Louisiana is full of culture, not least of which is the varied French hiertage throughout the state. This exhibition will highlight artists from each of the three French speaking cultures of Louisiana, including 29th September Competition juror Francis Pavy. The AMoA collection includes work by artists with French heritage, as well as a few French artists. As the French connection has been strong through Louisiana's history, this influence has continued through to contemporary art.
This exhibit invites you to rethink your junk drawer and maybe even your trash.
Artists John Salvest and Les Christensen transform the ordinary into extraordinary, turning what most think of as trash or junk into thought-provoking and beautiful sculptures and installations.
Using traditional film photography, On Ancient Wings: The Sandhill Cranes of North America presents 38 color photographs from the award-winning book by internationally known conservation photographer Michael Forsberg. Whooping cranes, the species found in Louisiana, were added to the endangered species list in 1967. This led to the development of an experimental population at the White Lake Wetlands Conservation Area in 2011. This exhibition serves to highlight the cranes as well as the work to preserve this species in Louisiana and other locations throughout the country.
Max Papart, born in France in 1911, was a diverse artist with a clear vision. After learning classical artistic practices, he determined that they were not for him, adopting a more abstract, surrealist style. Papart moved to New Orleans in 1979 after multiple visits to the United States, and his new location continued to influence his work. His prints and paintings are filled with color and symbolism. This exhibition will look into Papart’s artistic development, from his classical drawing through his paintings, prints, and his exploration of a few other mediums.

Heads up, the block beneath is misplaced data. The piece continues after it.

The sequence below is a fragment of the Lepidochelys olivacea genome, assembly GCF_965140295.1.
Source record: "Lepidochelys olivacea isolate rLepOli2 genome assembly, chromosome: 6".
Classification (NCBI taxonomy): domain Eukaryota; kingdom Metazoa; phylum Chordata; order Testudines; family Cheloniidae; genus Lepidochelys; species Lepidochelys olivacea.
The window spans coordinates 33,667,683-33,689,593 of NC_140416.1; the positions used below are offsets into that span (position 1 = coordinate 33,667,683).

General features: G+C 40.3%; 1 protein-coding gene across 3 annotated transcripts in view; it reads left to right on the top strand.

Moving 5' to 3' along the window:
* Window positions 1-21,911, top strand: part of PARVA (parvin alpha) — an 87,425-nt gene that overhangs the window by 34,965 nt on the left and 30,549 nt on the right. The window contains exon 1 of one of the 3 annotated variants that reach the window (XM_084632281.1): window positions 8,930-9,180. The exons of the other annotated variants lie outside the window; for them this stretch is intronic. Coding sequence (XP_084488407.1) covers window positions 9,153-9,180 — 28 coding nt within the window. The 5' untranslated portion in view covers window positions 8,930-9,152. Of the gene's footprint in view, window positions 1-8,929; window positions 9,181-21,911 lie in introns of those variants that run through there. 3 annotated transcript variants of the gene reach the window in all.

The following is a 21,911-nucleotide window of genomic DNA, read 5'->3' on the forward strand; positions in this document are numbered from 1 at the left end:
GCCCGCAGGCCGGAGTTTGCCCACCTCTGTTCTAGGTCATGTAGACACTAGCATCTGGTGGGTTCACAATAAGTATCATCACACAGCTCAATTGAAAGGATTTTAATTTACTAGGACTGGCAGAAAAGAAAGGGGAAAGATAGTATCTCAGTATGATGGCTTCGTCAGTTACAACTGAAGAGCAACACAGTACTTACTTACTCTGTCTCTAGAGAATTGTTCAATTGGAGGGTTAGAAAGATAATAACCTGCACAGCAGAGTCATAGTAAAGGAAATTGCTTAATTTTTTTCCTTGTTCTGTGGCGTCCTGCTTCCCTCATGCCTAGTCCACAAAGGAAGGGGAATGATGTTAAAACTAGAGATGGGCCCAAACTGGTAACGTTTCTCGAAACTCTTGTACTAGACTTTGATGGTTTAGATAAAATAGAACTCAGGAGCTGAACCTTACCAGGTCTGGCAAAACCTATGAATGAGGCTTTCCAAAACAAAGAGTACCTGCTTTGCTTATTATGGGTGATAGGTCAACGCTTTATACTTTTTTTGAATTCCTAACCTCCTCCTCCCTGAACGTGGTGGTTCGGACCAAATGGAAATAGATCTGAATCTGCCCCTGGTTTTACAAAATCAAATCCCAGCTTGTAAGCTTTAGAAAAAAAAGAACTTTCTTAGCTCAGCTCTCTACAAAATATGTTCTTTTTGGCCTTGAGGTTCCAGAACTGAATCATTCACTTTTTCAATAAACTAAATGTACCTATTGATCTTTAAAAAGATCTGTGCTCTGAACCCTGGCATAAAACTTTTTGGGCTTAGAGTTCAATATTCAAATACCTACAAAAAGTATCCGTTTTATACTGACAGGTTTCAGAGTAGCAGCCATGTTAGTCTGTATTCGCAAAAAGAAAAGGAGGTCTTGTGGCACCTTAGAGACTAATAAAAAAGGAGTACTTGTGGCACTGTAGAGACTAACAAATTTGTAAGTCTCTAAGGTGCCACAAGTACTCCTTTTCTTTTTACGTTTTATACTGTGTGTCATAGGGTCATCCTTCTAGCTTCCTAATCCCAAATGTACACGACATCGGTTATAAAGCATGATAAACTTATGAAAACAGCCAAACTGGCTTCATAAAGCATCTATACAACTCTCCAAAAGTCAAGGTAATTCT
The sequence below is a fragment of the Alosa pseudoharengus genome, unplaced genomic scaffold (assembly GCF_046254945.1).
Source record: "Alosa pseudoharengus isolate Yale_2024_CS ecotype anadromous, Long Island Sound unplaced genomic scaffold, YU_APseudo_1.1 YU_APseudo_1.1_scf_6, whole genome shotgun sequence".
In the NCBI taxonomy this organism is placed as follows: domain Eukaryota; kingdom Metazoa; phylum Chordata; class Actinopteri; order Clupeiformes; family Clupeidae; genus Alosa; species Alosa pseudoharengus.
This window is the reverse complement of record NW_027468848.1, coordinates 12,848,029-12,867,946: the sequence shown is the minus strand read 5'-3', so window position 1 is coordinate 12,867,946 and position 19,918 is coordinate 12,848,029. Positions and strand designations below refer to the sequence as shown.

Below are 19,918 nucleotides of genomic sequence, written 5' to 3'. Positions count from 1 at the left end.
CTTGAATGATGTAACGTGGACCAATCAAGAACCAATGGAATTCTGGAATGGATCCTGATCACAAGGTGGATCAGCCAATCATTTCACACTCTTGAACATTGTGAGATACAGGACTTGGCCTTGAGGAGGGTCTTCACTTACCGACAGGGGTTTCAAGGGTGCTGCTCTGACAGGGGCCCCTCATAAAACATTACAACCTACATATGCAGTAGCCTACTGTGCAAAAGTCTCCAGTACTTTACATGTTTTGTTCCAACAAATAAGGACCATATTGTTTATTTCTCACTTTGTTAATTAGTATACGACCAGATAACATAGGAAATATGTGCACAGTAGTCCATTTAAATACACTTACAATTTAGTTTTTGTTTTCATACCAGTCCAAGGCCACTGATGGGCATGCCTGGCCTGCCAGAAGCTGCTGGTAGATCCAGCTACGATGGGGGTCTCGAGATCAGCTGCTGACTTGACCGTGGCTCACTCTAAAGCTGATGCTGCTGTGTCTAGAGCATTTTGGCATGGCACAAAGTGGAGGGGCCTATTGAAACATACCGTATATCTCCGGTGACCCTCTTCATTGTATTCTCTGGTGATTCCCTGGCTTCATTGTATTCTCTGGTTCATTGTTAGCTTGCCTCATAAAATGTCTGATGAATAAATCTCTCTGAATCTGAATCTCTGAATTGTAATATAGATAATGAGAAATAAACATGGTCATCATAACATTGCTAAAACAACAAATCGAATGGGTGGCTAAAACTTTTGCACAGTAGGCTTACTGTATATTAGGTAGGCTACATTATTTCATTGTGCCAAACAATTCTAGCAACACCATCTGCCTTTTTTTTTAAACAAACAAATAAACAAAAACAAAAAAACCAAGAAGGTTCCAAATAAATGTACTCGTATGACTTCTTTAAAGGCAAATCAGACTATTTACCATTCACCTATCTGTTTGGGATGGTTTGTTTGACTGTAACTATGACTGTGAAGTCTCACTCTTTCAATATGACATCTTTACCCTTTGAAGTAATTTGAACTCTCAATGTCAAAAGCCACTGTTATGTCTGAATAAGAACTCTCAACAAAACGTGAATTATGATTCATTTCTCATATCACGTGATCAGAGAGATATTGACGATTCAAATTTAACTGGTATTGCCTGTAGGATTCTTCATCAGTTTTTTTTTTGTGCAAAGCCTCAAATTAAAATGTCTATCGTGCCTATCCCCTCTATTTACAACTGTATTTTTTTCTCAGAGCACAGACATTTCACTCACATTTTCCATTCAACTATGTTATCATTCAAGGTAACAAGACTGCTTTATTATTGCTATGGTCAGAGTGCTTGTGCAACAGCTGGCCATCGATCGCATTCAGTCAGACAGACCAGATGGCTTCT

the Alexandria Museum of Art and Arna Bontemps African american Museum have partnered to display this exhibition highlighting artist Aaron Douglas and author Arna Bontemps. Both men were professors at Fisk University in Nashville and were involved in the Harlem Renaissance. Paintings and Illustrations by Aaron Douglas will be paired with writings by Arna Bontemps to create a unique exhibition of work by two influential African American artists and educators.
Exhibit and associated events sponsored by the Greater Alexandria Economic Development Authority (GAEDA).
The Music Maker Relief Foundation supports musicians who preserve the musical traditions of the South. Tim Duffy, its founder, has spent 35 years photographing the artists who work with the foundation. This exhibition features platinum palladium prints of many of these southern musicians in their own environment. These timeless photographs bring out the personalities and styles of these musicians and their art.
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